- Our Work
- The Reformer Blog
5 July 2018
The achievement gap between students who come from different socio-economic backgrounds is a well-known and persistent problem in education.
Disparities in achievements between high and low socio-economic groups are evident in children as young as age 3 years and seem to be a problem the world over. Despite pupils’ overall attainment scores rising over the last decade or so, the gap between students from different socio-economic groups remains intractably present and widespread.
Family finances play a big part amongst the various reasons for this disparity. Pupils from low socio-economic backgrounds (SEBs) are often only able to attend a few, if any of the extra-curricular activities enjoyed by their more affluent peers. Access to good schools for pupils from SEBs is often reduced as is their access to the educational and occupational aspirations which can impact children’s academic achievement.
Moreover, with the achievement gap starting at a very early age, the lack of prior achievement decreases the likelihood of students with low SEBs ever catching up with students from high SEBs.
One of the biggest factors in this attainment gap is an inability by low-income families to access private tutoring. As a recent research report reveals, pupils with the same levels of achievement from high SEBs receive 2.5 hours more additional instruction per week than less advantaged students. Similarly, disadvantaged pupils across the UK complete less additional school work. Furthermore, only half of 15-year-olds from disadvantaged SEBs regularly receive help with homework from their parents, compared to more than two-thirds of those from the most advantaged background. In short, bright pupils from low SEBs receive much less support than their better-off peers.
The recent Reform report into the use of EdTech as a tool for improving social mobility raised some important and timely issues. The EDUCATE programme, based at UCL Institute of Education, and part-funded by the ERDF and other partners, aims to address some of these issues by supporting EdTech start-ups and entrepreneurs to develop their products with a strong focus on evidence of what works. This is what allowed one of our early cohorts, My Tutor, to contribute to the report with its own findings (pages 19-20) to demonstrate the impact of its reasonably-priced, affordable on-line tutoring company. From Bloom’s seminal “the 2-sigma problem” paper to the most recent best evidence syntheses on the topic we know that teaching makes a significant difference to learner achievement and one-to-one teaching approaches are effective for learning. However, the cost of one-to-one tuition is very high.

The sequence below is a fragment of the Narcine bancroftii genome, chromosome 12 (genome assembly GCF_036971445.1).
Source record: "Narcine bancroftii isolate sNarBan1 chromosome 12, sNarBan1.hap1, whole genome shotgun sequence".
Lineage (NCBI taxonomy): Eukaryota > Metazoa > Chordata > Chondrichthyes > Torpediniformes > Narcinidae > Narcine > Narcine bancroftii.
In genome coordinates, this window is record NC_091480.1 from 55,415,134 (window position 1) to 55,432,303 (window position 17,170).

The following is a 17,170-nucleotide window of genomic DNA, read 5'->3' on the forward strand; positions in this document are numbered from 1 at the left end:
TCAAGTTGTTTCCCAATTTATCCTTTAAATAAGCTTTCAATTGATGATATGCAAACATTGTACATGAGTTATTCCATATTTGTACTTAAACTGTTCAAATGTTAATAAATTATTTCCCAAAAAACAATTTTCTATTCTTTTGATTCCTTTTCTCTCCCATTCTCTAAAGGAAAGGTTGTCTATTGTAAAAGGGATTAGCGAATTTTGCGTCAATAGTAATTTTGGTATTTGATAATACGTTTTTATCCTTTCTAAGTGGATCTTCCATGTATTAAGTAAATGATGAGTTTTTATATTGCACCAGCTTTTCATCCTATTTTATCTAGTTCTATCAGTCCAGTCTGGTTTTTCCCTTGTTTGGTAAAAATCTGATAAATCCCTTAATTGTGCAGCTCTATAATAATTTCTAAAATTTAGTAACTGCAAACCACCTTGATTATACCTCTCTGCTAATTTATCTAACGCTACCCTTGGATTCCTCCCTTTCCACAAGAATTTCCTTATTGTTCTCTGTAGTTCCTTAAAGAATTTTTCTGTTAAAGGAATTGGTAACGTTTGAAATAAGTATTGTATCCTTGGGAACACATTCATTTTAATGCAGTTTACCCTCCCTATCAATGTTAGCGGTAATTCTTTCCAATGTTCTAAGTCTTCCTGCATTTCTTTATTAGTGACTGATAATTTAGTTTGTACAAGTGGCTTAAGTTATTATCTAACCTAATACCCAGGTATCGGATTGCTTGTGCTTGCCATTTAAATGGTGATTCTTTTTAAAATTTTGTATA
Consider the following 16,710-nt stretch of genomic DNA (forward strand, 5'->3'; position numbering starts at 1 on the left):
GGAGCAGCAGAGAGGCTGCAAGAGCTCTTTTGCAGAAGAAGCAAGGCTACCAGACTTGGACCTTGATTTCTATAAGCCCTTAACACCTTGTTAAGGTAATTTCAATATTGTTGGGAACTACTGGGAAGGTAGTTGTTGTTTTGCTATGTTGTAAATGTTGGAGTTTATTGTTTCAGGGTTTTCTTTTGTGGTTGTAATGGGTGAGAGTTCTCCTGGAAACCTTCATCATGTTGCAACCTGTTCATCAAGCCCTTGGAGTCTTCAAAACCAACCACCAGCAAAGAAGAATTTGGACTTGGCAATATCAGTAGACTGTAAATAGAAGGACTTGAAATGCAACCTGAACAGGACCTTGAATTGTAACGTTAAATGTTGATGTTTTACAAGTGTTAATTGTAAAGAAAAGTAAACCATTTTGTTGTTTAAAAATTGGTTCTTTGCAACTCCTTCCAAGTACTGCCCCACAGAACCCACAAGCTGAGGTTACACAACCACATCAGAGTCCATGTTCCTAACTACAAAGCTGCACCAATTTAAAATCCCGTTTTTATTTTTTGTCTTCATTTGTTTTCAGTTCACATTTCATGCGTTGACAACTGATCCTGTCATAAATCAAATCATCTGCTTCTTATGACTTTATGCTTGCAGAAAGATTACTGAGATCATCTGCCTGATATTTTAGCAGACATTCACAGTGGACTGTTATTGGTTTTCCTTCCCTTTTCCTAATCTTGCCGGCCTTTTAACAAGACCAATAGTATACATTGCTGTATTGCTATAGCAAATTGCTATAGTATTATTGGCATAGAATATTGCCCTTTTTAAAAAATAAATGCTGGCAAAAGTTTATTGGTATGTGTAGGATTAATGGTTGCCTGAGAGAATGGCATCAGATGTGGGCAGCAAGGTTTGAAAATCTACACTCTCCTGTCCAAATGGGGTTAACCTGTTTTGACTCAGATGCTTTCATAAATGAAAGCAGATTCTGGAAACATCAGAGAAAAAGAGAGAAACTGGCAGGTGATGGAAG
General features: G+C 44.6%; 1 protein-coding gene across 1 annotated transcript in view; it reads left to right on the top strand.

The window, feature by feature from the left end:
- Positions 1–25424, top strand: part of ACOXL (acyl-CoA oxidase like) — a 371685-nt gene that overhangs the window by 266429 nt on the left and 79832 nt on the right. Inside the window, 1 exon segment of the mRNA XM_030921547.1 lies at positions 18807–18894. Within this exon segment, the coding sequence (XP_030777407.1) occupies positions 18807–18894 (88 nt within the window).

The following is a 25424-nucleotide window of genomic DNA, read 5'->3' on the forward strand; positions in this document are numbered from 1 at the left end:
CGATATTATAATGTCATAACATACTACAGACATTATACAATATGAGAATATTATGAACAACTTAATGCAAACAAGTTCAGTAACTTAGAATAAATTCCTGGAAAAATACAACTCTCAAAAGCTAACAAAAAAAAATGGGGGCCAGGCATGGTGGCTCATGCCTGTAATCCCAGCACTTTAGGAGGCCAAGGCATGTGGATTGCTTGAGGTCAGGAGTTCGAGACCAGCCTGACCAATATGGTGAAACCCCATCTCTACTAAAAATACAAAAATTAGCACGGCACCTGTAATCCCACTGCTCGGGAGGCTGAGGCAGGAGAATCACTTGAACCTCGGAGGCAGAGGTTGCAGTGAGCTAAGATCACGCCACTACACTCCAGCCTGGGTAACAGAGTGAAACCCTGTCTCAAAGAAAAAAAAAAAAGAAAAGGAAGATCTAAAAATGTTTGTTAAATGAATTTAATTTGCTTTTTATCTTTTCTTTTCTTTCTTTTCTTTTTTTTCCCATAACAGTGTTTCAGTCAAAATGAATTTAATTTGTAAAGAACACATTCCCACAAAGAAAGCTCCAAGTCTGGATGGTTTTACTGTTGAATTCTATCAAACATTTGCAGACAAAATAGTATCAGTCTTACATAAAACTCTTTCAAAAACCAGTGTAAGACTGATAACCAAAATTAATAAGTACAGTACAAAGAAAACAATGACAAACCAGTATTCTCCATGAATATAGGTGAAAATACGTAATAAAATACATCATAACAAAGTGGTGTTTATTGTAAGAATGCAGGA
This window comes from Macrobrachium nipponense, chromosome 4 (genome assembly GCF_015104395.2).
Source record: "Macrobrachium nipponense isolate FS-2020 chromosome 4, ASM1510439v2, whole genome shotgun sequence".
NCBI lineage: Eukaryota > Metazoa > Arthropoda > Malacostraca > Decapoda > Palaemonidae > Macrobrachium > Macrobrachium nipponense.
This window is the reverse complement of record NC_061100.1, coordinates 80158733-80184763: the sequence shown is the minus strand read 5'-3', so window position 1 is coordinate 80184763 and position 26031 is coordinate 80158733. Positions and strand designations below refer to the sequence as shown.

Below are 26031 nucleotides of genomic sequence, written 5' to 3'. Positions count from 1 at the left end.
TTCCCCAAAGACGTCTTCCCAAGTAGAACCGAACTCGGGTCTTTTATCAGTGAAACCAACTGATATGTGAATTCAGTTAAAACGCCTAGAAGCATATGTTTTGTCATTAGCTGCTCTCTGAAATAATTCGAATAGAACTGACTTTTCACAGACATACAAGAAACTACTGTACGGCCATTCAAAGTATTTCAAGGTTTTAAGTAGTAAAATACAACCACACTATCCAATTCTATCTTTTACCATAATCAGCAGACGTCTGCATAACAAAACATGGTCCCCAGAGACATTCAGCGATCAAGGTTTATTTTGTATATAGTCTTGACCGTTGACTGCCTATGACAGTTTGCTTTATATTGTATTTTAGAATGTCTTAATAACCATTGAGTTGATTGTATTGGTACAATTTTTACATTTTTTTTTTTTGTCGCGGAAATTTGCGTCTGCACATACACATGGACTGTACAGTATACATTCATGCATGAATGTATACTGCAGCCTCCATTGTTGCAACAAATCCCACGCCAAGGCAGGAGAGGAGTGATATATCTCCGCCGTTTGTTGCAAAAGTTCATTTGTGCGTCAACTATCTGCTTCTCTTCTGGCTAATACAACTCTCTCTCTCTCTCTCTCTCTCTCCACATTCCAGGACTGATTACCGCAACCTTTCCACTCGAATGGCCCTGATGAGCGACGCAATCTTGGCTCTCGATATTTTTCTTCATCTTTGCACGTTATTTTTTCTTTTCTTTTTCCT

Although, on-line tuition can provide a cost-effective alternative to traditional face-to-face approaches evidence shows that the quality of teaching is crucial for its effectiveness. Therefore, the main question that we all should be focussing on is: how can we ensure the quality of tutoring in online one-to-one tutoring systems?
Technology has the potential to help ensure the quality of on-line tutoring sessions, but discussions surrounding EdTech often assume that technology can automatically enhance human teaching and learning practices. The evidence showing whether this is in fact the case or not is all too rarely considered.
If instead we use the learning sciences: what we know about how people learn, to inform the design of technology for tutoring, then positive outcomes are far more likely. In addition to our work with MyTutor, UCL Institute of Education are also working with an industrial partner called Matr to design technology to monitor and ensure the quality of tutoring in online settings by augmenting labour-intensive human input, with Artificial Intelligence (AI). The project is identifying the main signifiers of online tutor success as reported in the learning sciences research literature and as observed in real-world online one-to-one tutoring. Online tutoring sessions are then tagged using these signifiers and processed by AI algorithms to dramatically reduce the human evaluator input that is required. In addition to improving the efficiency of the evaluation process, the AI can also be used to individualise continuing professional development for online tutors to ensure that they are constantly developing their skills individualised according to their personal strengths and weaknesses
We believe that high quality online tutoring that is also affordable could contribute to bridging the long-lasting challenge of achievement gaps in education. We are looking forward to sharing our results in the near future.
Co-written by Professor Rosemary Luckin, Professor of Learner Centred Design, UCL Knowledge Lab and Director, EDUCATE and Dr Mutlu Cukurova, Lecturer in Digital Technologies in Education and Learning Scientist, UCL Knowledge Lab